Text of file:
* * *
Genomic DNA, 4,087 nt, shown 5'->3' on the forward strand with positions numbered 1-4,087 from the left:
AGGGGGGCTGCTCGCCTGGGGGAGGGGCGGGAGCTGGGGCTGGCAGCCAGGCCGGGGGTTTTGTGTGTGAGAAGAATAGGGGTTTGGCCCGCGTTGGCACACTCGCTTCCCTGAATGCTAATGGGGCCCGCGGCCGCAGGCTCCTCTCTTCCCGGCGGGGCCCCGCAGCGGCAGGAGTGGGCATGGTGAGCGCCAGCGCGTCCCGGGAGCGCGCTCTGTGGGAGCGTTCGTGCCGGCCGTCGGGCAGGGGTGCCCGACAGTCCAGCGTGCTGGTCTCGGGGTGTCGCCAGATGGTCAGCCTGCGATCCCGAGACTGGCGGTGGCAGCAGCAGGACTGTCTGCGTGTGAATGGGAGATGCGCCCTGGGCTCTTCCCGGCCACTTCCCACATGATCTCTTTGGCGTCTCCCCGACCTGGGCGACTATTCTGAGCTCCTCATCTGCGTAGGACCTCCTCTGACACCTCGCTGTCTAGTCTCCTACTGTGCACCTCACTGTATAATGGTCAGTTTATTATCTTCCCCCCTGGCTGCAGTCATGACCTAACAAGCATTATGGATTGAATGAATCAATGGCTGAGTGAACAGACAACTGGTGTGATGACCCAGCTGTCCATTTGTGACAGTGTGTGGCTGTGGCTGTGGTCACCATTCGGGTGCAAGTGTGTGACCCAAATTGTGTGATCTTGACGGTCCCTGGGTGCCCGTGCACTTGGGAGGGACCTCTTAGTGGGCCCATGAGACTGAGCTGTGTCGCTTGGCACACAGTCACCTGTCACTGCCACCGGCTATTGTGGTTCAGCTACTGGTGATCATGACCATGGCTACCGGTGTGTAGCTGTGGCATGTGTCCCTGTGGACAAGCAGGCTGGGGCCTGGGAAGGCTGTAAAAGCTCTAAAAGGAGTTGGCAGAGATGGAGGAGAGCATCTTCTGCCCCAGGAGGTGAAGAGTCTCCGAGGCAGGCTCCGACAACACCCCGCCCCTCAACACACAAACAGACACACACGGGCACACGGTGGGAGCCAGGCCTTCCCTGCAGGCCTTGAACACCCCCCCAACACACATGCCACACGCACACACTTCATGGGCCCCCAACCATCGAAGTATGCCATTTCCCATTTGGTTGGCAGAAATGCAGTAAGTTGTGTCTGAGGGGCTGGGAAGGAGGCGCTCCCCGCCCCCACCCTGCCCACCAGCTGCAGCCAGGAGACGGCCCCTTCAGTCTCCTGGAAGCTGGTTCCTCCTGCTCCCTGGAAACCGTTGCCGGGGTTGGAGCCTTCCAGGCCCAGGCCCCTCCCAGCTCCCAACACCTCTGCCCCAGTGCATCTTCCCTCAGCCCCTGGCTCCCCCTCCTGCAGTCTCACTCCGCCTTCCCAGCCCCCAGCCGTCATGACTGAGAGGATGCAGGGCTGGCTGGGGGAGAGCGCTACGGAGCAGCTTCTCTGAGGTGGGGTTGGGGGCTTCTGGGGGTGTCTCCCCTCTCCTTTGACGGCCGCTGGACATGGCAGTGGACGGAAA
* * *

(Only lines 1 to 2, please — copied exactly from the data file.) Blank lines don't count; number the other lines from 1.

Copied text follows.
Genomic DNA, 4,087 nt, shown 5'->3' on the forward strand with positions numbered 1-4,087 from the left:
AGGGGGGCTGCTCGCCTGGGGGAGGGGCGGGAGCTGGGGCTGGCAGCCAGGCCGGGGGTTTTGTGTGTGAGAAGAATAGGGGTTTGGCCCGCGTTGGCACACTCGCTTCCCTGAATGCTAATGGGGCCCGCGGCCGCAGGCTCCTCTCTTCCCGGCGGGGCCCCGCAGCGGCAGGAGTGGGCATGGTGAGCGCCAGCGCGTCCCGGGAGCGCGCTCTGTGGGAGCGTTCGTGCCGGCCGTCGGGCAGGGGTGCCCGACAGTCCAGCGTGCTGGTCTCGGGGTGTCGCCAGATGGTCAGCCTGCGATCCCGAGACTGGCGGTGGCAGCAGCAGGACTGTCTGCGTGTGAATGGGAGATGCGCCCTGGGCTCTTCCCGGCCACTTCCCACATGATCTCTTTGGCGTCTCCCCGACCTGGGCGACTATTCTGAGCTCCTCATCTGCGTAGGACCTCCTCTGACACCTCGCTGTCTAGTCTCCTACTGTGCACCTCACTGTATAATGGTCAGTTTATTATCTTCCCCCCTGGCTGCAGTCATGACCTAACAAGCATTATGGATTGAATGAATCAATGGCTGAGTGAACAGACAACTGGTGTGATGACCCAGCTGTCCATTTGTGACAGTGTGTGGCTGTGGCTGTGGTCACCATTCGGGTGCAAGTGTGTGACCCAAATTGTGTGATCTTGACGGTCCCTGGGTGCCCGTGCACTTGGGAGGGACCTCTTAGTGGGCCCATGAGACTGAGCTGTGTCGCTTGGCACACAGTCACCTGTCACTGCCACCGGCTATTGTGGTTCAGCTACTGGTGATCATGACCATGGCTACCGGTGTGTAGCTGTGGCATGTGTCCCTGTGGACAAGCAGGCTGGGGCCTGGGAAGGCTGTAAAAGCTCTAAAAGGAGTTGGCAGAGATGGAGGAGAGCATCTTCTGCCCCAGGAGGTGAAGAGTCTCCGAGGCAGGCTCCGACAACACCCCGCCCCTCAACACACAAACAGACACACACGGGCACACGGTGGGAGCCAGGCCTTCCCTGCAGGCCTTGAACACCCCCCCAACACACATGCCACACGCACACACTTCATGGGCCCCCAACCATCGAAGTATGCCATTTCCCATTTGGTTGGCAGAAATGCAGTAAGTTGTGTCTGAGGGGCTGGGAAGGAGGCGCTCCCCGCCCCCACCCTGCCCACCAGCTGCAGCCAGGAGACGGCCCCTTCAGTCTCCTGGAAGCTGGTTCCTCCTGCTCCCTGGAAACCGTTGCCGGGGTTGGAGCCTTCCAGGCCCAGGCCCCTCCCAGCTCCCAACACCTCTGCCCCAGTGCATCTTCCCTCAGCCCCTGGCTCCCCCTCCTGCAGTCTCACTCCGCCTTCCCAGCCCCCAGCCGTCATGACTGAGAGGATGCAGGGCTGGCTGGGGGAGAGCGCTACGGAGCAGCTTCTCTGAGGTGGGGTTGGGGGCTTCTGGGGGTGTCTCCCCTCTCCTTTGACGGCCGCTGGACATGGCAGTGGACGGAAA